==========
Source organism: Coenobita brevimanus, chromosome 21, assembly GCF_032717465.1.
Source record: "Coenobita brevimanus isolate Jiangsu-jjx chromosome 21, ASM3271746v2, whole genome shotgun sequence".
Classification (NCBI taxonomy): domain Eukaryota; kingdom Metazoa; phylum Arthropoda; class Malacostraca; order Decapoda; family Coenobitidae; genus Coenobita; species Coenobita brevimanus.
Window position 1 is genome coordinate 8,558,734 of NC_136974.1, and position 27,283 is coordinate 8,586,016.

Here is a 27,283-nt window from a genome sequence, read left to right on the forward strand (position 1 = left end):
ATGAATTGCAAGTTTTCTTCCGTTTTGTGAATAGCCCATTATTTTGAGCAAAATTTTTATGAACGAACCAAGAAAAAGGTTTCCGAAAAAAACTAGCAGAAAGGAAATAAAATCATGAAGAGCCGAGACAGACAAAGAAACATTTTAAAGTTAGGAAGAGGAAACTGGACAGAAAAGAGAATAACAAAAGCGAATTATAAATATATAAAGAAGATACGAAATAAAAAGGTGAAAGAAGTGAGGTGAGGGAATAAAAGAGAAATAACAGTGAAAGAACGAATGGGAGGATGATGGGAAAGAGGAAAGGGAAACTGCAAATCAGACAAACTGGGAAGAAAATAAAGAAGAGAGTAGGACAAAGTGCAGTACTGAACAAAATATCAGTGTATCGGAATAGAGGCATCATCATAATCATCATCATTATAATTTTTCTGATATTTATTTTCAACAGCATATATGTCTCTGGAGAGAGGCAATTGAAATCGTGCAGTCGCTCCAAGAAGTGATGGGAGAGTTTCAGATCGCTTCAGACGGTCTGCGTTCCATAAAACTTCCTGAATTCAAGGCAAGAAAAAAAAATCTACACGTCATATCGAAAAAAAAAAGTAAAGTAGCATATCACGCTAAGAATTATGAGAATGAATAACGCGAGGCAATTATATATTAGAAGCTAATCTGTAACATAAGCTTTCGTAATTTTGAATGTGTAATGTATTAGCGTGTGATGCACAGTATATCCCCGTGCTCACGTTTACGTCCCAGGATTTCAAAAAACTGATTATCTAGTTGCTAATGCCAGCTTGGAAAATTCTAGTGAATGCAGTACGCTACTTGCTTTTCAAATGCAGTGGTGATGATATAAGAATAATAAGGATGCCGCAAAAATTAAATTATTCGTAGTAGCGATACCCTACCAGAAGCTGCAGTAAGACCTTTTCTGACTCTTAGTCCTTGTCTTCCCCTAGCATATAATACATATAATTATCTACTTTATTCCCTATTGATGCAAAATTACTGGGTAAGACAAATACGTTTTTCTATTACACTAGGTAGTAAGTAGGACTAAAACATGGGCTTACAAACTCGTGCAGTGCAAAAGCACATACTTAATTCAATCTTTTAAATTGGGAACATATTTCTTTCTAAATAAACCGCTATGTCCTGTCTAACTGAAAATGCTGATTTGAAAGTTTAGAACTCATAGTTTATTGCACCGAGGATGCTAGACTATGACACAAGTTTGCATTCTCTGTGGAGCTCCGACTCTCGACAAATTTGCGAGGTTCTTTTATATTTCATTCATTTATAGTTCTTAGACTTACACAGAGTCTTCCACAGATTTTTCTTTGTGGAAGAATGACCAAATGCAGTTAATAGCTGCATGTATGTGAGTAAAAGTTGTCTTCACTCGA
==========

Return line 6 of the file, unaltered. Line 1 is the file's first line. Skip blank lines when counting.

ATGAATTGCAAGTTTTCTTCCGTTTTGTGAATAGCCCATTATTTTGAGCAAAATTTTTATGAACGAACCAAGAAAAAGGTTTCCGAAAAAAACTAGCAGAAAGGAAATAAAATCATGAAGAGCCGAGACAGACAAAGAAACATTTTAAAGTTAGGAAGAGGAAACTGGACAGAAAAGAGAATAACAAAAGCGAATTATAAATATATAAAGAAGATACGAAATAAAAAGGTGAAAGAAGTGAGGTGAGGGAATAAAAGAGAAATAACAGTGAAAGAACGAATGGGAGGATGATGGGAAAGAGGAAAGGGAAACTGCAAATCAGACAAACTGGGAAGAAAATAAAGAAGAGAGTAGGACAAAGTGCAGTACTGAACAAAATATCAGTGTATCGGAATAGAGGCATCATCATAATCATCATCATTATAATTTTTCTGATATTTATTTTCAACAGCATATATGTCTCTGGAGAGAGGCAATTGAAATCGTGCAGTCGCTCCAAGAAGTGATGGGAGAGTTTCAGATCGCTTCAGACGGTCTGCGTTCCATAAAACTTCCTGAATTCAAGGCAAGAAAAAAAAATCTACACGTCATATCGAAAAAAAAAAGTAAAGTAGCATATCACGCTAAGAATTATGAGAATGAATAACGCGAGGCAATTATATATTAGAAGCTAATCTGTAACATAAGCTTTCGTAATTTTGAATGTGTAATGTATTAGCGTGTGATGCACAGTATATCCCCGTGCTCACGTTTACGTCCCAGGATTTCAAAAAACTGATTATCTAGTTGCTAATGCCAGCTTGGAAAATTCTAGTGAATGCAGTACGCTACTTGCTTTTCAAATGCAGTGGTGATGATATAAGAATAATAAGGATGCCGCAAAAATTAAATTATTCGTAGTAGCGATACCCTACCAGAAGCTGCAGTAAGACCTTTTCTGACTCTTAGTCCTTGTCTTCCCCTAGCATATAATACATATAATTATCTACTTTATTCCCTATTGATGCAAAATTACTGGGTAAGACAAATACGTTTTTCTATTACACTAGGTAGTAAGTAGGACTAAAACATGGGCTTACAAACTCGTGCAGTGCAAAAGCACATACTTAATTCAATCTTTTAAATTGGGAACATATTTCTTTCTAAATAAACCGCTATGTCCTGTCTAACTGAAAATGCTGATTTGAAAGTTTAGAACTCATAGTTTATTGCACCGAGGATGCTAGACTATGACACAAGTTTGCATTCTCTGTGGAGCTCCGACTCTCGACAAATTTGCGAGGTTCTTTTATATTTCATTCATTTATAGTTCTTAGACTTACACAGAGTCTTCCACAGATTTTTCTTTGTGGAAGAATGACCAAATGCAGTTAATAGCTGCATGTATGTGAGTAAAAGTTGTCTTCACTCGA